I started my walk off at the NGV.
Walking down the wide, tree lined boulevard that is St Kilda Road I checked out the Victorian Collage of the Arts before turning down Grant Street. Apart from a fair few residential apartments Grant Street is home to the Vault, better known to some Victorians as the Yellow Peril. This installation has struggled to find a home in Melbourne and is currently settling in to it's third home so far, now on the forecourt of the Australian Centre for Contemporary Art it stands as a contrast to the huge City Link exhaust and the rusted facade of the ACCA. With the huge Eureka Tower guiding me back I headed towards the CBD along Sturt Street, turning onto Southbank Boulevard at the Melbourne Recital Hall, it's interesting architecture giving me a reason to get the camera out again.
The Vault is probably better known as the Yellow Peril in Victoria, it seems to have found a more permanent home now.
The ACCA building.
The Melbourne Recital Hall has an interesting look to it.
Heading back up past the NGV again I checked out the sculptures around the back of the Arts Centre, I've been here many times over the years but didn't realise that there is a small sculpture garden and café hidden away behind the Arts Centre. After circumnavigating the Arts Centre I crossed the Yarra on Princess Bridge, before making my way through Federation Square. I'd been lucky so far this morning in that predicted showers hadn't arrived yet, but the city streets create a bit of a wind tunnel effect and even without the rain it was bloody cold in the shade this morning.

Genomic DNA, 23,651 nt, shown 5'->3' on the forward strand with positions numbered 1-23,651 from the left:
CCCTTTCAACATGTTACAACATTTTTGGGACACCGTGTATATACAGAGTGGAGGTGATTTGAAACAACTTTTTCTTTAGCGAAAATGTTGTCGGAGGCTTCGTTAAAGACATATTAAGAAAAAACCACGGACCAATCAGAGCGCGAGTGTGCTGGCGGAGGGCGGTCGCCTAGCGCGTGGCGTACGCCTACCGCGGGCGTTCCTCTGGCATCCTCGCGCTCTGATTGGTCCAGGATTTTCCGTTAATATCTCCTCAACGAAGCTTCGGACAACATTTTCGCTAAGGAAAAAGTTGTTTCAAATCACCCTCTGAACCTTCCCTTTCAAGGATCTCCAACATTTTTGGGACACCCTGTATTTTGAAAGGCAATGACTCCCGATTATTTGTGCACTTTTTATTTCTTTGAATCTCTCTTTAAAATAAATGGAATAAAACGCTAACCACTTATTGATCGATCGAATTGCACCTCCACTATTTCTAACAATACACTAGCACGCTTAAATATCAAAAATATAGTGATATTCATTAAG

The Melbourne Arts Centre.
There was a few surprises behind the Arts Centre.

I was now heading for a couple of old favourites, Hoosier Lane and more particularly, AC/DC Lane. I've featured these two spots in my blog before but the good news is that the gritty street art is always changing so revisiting every now and again there is always something new to be seen. The cobblestone Hoosier Lane is a little more on the tourist strip than AC/DC Lane and there was no shortage of punters there today, most of them trying to get a selfie of themselves in front of the mural of Trump and Putin. Hmmm, maybe Trump is infatuated with Putin because they're both fucken' lunatics, unfortunately I reckon only one of them is a smart lunatic though.....
Southbank
Federation Square.
Hoosier Lane.
Guns & Roses had been in town this week and Angus Young had been up on stage with them belting out a couple of Acca Dacca classics from the Bon Scott era, and rumour has it that Angus was seen down at AC/DC Lane checking things out. Unfortunately there was no Angus sighting today but as usual AC/DC Lane and Duckboard Place provided endless visual stimulation if you look hard enough.  With no crowds to speak of in AC/DC Lane I took my time here, apart from rock'n'roll a lot of the art work here also has a political edge (like a lot of Melbourne's street art really).
Apparently Angus was down here a couple of days ago.



Heading back out onto Flinders Lane I meandered my way up to Collins Street checking out the soon to be demolished water wall in the City Square and an old favourite, the Larry Latrobe dog sculpture. With the need to check out of our room by 1:00pm I started to head back towards the Langham, heading down towards Desgraves Street through the old Nicholas Building. The Nicholas Building features a lot of resident artists studios and workshops, but I was more interested in the ground floor arcade today, the art deco styled roof being particularly good. 
Collins Street was looking pretty good today, although it was bloody cold for February.